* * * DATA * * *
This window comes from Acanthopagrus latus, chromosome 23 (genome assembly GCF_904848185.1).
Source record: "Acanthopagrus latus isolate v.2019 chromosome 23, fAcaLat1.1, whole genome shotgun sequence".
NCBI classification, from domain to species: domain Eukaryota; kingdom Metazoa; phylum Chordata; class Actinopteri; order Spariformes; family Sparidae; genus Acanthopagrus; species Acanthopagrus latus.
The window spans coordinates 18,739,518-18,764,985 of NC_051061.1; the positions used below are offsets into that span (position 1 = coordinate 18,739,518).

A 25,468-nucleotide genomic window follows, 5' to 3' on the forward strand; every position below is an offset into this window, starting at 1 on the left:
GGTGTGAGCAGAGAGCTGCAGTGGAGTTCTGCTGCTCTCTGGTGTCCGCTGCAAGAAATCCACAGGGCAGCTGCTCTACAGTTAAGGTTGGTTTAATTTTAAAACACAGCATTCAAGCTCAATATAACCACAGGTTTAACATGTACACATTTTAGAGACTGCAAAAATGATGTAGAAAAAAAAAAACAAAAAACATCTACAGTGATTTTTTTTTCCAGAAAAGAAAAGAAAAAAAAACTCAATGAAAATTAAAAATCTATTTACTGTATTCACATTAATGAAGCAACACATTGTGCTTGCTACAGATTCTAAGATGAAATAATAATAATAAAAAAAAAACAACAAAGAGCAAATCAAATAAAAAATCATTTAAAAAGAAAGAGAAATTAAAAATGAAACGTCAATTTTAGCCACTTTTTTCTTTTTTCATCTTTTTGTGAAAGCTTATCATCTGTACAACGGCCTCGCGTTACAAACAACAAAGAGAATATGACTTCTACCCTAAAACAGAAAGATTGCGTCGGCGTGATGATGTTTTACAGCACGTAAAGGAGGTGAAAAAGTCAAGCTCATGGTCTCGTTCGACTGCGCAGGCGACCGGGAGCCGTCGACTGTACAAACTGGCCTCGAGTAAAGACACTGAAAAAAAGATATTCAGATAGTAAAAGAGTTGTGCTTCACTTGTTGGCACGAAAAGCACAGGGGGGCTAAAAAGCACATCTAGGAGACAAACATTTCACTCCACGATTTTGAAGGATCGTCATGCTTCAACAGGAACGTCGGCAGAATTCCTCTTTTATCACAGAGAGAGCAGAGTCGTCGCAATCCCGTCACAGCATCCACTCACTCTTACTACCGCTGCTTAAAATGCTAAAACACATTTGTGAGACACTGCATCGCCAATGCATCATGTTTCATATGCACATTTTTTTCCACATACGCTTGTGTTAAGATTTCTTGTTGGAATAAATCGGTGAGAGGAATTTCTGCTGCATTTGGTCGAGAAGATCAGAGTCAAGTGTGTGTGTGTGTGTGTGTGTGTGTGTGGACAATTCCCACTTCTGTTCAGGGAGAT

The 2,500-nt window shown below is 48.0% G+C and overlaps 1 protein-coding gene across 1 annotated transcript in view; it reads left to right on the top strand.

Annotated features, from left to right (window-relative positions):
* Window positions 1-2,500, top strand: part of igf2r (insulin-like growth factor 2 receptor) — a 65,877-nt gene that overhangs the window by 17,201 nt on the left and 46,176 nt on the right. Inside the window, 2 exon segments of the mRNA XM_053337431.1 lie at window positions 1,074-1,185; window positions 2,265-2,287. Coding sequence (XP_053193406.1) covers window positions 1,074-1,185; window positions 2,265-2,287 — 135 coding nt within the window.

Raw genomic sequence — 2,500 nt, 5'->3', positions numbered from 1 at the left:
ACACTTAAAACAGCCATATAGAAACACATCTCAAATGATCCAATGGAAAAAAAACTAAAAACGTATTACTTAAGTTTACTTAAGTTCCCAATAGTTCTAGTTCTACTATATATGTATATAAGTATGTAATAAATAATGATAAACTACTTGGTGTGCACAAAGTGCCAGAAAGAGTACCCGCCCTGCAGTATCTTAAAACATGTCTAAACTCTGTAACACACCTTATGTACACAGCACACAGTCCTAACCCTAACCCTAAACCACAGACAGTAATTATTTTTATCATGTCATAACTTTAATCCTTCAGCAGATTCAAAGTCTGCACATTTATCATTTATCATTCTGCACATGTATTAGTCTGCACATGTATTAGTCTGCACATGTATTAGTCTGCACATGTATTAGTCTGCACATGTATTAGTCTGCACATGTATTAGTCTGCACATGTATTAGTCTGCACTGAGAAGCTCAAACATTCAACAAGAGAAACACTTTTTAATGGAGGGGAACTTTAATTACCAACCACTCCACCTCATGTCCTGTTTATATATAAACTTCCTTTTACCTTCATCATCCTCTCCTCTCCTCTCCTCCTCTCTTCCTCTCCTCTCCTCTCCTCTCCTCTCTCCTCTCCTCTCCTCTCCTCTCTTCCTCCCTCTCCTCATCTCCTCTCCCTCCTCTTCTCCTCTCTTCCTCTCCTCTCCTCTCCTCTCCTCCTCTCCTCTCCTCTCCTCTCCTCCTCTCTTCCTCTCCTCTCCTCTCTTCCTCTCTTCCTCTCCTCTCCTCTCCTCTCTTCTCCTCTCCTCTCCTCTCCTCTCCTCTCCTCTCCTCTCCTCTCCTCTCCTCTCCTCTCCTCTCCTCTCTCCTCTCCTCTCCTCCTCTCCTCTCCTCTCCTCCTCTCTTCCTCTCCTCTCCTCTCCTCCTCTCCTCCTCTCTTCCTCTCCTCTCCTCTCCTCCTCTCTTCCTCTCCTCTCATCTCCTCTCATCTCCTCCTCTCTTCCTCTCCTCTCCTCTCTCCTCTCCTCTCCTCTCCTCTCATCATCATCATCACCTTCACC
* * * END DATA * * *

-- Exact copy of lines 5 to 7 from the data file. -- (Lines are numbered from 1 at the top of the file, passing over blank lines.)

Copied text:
A 25,468-nucleotide genomic window follows, 5' to 3' on the forward strand; every position below is an offset into this window, starting at 1 on the left:
GGTGTGAGCAGAGAGCTGCAGTGGAGTTCTGCTGCTCTCTGGTGTCCGCTGCAAGAAATCCACAGGGCAGCTGCTCTACAGTTAAGGTTGGTTTAATTTTAAAACACAGCATTCAAGCTCAATATAACCACAGGTTTAACATGTACACATTTTAGAGACTGCAAAAATGATGTAGAAAAAAAAAAACAAAAAACATCTACAGTGATTTTTTTTTCCAGAAAAGAAAAGAAAAAAAAACTCAATGAAAATTAAAAATCTATTTACTGTATTCACATTAATGAAGCAACACATTGTGCTTGCTACAGATTCTAAGATGAAATAATAATAATAAAAAAAAAACAACAAAGAGCAAATCAAATAAAAAATCATTTAAAAAGAAAGAGAAATTAAAAATGAAACGTCAATTTTAGCCACTTTTTTCTTTTTTCATCTTTTTGTGAAAGCTTATCATCTGTACAACGGCCTCGCGTTACAAACAACAAAGAGAATATGACTTCTACCCTAAAACAGAAAGATTGCGTCGGCGTGATGATGTTTTACAGCACGTAAAGGAGGTGAAAAAGTCAAGCTCATGGTCTCGTTCGACTGCGCAGGCGACCGGGAGCCGTCGACTGTACAAACTGGCCTCGAGTAAAGACACTGAAAAAAAGATATTCAGATAGTAAAAGAGTTGTGCTTCACTTGTTGGCACGAAAAGCACAGGGGGGCTAAAAAGCACATCTAGGAGACAAACATTTCACTCCACGATTTTGAAGGATCGTCATGCTTCAACAGGAACGTCGGCAGAATTCCTCTTTTATCACAGAGAGAGCAGAGTCGTCGCAATCCCGTCACAGCATCCACTCACTCTTACTACCGCTGCTTAAAATGCTAAAACACATTTGTGAGACACTGCATCGCCAATGCATCATGTTTCATATGCACATTTTTTTCCACATACGCTTGTGTTAAGATTTCTTGTTGGAATAAATCGGTGAGAGGAATTTCTGCTGCATTTGGTCGAGAAGATCAGAGTCAAGTGTGTGTGTGTGTGTGTGTGTGTGTGTGGACAATTCCCACTTCTGTTCAGGGAGAT

The 2,500-nt window shown below is 48.0% G+C and overlaps 1 protein-coding gene across 1 annotated transcript in view; it reads left to right on the top strand.